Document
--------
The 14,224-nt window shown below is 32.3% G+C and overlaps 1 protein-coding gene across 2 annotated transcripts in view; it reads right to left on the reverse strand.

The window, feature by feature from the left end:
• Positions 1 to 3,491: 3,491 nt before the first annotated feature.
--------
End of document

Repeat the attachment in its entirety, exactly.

The 14,224-nt window shown below is 32.3% G+C and overlaps 1 protein-coding gene across 2 annotated transcripts in view; it reads right to left on the reverse strand.

The window, feature by feature from the left end:
• Positions 1 to 3,491: 3,491 nt before the first annotated feature.